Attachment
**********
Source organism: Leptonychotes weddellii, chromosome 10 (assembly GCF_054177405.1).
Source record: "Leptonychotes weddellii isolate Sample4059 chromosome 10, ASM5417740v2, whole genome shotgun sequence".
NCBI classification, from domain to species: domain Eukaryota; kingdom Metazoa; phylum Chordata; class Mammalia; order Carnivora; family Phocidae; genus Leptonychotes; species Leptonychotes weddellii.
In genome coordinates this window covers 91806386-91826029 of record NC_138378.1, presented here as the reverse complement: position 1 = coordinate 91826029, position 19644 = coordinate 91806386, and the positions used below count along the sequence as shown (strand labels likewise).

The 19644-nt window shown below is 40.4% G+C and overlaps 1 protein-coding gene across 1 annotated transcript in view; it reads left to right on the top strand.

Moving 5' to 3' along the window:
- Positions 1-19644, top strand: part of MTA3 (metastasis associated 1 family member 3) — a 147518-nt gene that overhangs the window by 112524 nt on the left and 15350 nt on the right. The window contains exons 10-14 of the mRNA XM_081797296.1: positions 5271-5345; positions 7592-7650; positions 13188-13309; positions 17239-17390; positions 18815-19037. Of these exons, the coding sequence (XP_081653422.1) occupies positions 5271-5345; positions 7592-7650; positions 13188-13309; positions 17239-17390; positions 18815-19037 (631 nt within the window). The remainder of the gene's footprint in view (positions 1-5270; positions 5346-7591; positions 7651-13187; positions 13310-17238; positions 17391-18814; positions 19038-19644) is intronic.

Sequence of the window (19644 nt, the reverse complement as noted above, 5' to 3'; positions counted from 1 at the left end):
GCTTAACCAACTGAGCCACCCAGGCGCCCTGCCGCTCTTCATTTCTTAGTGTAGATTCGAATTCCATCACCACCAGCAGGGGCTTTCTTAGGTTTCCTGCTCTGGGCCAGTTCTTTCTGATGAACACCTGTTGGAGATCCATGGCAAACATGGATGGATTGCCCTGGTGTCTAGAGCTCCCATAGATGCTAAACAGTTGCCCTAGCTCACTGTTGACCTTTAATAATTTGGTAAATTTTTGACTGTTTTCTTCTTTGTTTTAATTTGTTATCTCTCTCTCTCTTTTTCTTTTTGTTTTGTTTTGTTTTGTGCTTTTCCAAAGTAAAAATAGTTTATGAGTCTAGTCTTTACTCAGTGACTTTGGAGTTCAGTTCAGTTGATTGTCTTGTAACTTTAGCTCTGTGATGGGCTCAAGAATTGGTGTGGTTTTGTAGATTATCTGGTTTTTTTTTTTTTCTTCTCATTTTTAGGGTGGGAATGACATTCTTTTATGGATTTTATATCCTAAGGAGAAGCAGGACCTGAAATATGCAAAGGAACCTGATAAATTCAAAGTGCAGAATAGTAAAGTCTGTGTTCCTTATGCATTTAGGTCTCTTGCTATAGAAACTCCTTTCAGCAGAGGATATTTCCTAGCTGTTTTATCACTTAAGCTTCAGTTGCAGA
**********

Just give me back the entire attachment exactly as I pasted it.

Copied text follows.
Source organism: Leptonychotes weddellii, chromosome 10 (assembly GCF_054177405.1).
Source record: "Leptonychotes weddellii isolate Sample4059 chromosome 10, ASM5417740v2, whole genome shotgun sequence".
NCBI classification, from domain to species: domain Eukaryota; kingdom Metazoa; phylum Chordata; class Mammalia; order Carnivora; family Phocidae; genus Leptonychotes; species Leptonychotes weddellii.
In genome coordinates this window covers 91806386-91826029 of record NC_138378.1, presented here as the reverse complement: position 1 = coordinate 91826029, position 19644 = coordinate 91806386, and the positions used below count along the sequence as shown (strand labels likewise).

The 19644-nt window shown below is 40.4% G+C and overlaps 1 protein-coding gene across 1 annotated transcript in view; it reads left to right on the top strand.

Moving 5' to 3' along the window:
- Positions 1-19644, top strand: part of MTA3 (metastasis associated 1 family member 3) — a 147518-nt gene that overhangs the window by 112524 nt on the left and 15350 nt on the right. The window contains exons 10-14 of the mRNA XM_081797296.1: positions 5271-5345; positions 7592-7650; positions 13188-13309; positions 17239-17390; positions 18815-19037. Of these exons, the coding sequence (XP_081653422.1) occupies positions 5271-5345; positions 7592-7650; positions 13188-13309; positions 17239-17390; positions 18815-19037 (631 nt within the window). The remainder of the gene's footprint in view (positions 1-5270; positions 5346-7591; positions 7651-13187; positions 13310-17238; positions 17391-18814; positions 19038-19644) is intronic.

Sequence of the window (19644 nt, the reverse complement as noted above, 5' to 3'; positions counted from 1 at the left end):
GCTTAACCAACTGAGCCACCCAGGCGCCCTGCCGCTCTTCATTTCTTAGTGTAGATTCGAATTCCATCACCACCAGCAGGGGCTTTCTTAGGTTTCCTGCTCTGGGCCAGTTCTTTCTGATGAACACCTGTTGGAGATCCATGGCAAACATGGATGGATTGCCCTGGTGTCTAGAGCTCCCATAGATGCTAAACAGTTGCCCTAGCTCACTGTTGACCTTTAATAATTTGGTAAATTTTTGACTGTTTTCTTCTTTGTTTTAATTTGTTATCTCTCTCTCTCTTTTTCTTTTTGTTTTGTTTTGTTTTGTGCTTTTCCAAAGTAAAAATAGTTTATGAGTCTAGTCTTTACTCAGTGACTTTGGAGTTCAGTTCAGTTGATTGTCTTGTAACTTTAGCTCTGTGATGGGCTCAAGAATTGGTGTGGTTTTGTAGATTATCTGGTTTTTTTTTTTTTCTTCTCATTTTTAGGGTGGGAATGACATTCTTTTATGGATTTTATATCCTAAGGAGAAGCAGGACCTGAAATATGCAAAGGAACCTGATAAATTCAAAGTGCAGAATAGTAAAGTCTGTGTTCCTTATGCATTTAGGTCTCTTGCTATAGAAACTCCTTTCAGCAGAGGATATTTCCTAGCTGTTTTATCACTTAAGCTTCAGTTGCAGA